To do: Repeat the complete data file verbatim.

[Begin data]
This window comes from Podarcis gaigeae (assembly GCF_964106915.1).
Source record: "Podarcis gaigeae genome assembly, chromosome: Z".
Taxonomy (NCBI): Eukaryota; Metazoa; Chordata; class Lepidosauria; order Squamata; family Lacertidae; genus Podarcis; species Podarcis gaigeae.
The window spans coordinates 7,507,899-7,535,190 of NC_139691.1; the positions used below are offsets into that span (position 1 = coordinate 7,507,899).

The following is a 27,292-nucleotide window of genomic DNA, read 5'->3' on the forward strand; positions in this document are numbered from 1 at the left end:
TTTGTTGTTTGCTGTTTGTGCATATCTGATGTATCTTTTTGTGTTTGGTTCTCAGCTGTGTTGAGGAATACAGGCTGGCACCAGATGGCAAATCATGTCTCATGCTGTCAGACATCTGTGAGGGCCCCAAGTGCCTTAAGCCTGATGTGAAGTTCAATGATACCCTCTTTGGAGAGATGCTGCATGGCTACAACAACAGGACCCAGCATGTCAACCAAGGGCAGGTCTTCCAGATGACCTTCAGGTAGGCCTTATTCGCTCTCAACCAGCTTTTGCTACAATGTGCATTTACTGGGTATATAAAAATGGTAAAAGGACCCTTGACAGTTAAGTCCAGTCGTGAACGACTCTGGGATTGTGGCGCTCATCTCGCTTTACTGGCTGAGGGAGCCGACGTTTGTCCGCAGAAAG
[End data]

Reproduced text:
This window comes from Podarcis gaigeae (assembly GCF_964106915.1).
Source record: "Podarcis gaigeae genome assembly, chromosome: Z".
Taxonomy (NCBI): Eukaryota; Metazoa; Chordata; class Lepidosauria; order Squamata; family Lacertidae; genus Podarcis; species Podarcis gaigeae.
The window spans coordinates 7,507,899-7,535,190 of NC_139691.1; the positions used below are offsets into that span (position 1 = coordinate 7,507,899).

The following is a 27,292-nucleotide window of genomic DNA, read 5'->3' on the forward strand; positions in this document are numbered from 1 at the left end:
TTTGTTGTTTGCTGTTTGTGCATATCTGATGTATCTTTTTGTGTTTGGTTCTCAGCTGTGTTGAGGAATACAGGCTGGCACCAGATGGCAAATCATGTCTCATGCTGTCAGACATCTGTGAGGGCCCCAAGTGCCTTAAGCCTGATGTGAAGTTCAATGATACCCTCTTTGGAGAGATGCTGCATGGCTACAACAACAGGACCCAGCATGTCAACCAAGGGCAGGTCTTCCAGATGACCTTCAGGTAGGCCTTATTCGCTCTCAACCAGCTTTTGCTACAATGTGCATTTACTGGGTATATAAAAATGGTAAAAGGACCCTTGACAGTTAAGTCCAGTCGTGAACGACTCTGGGATTGTGGCGCTCATCTCGCTTTACTGGCTGAGGGAGCCGACGTTTGTCCGCAGAAAG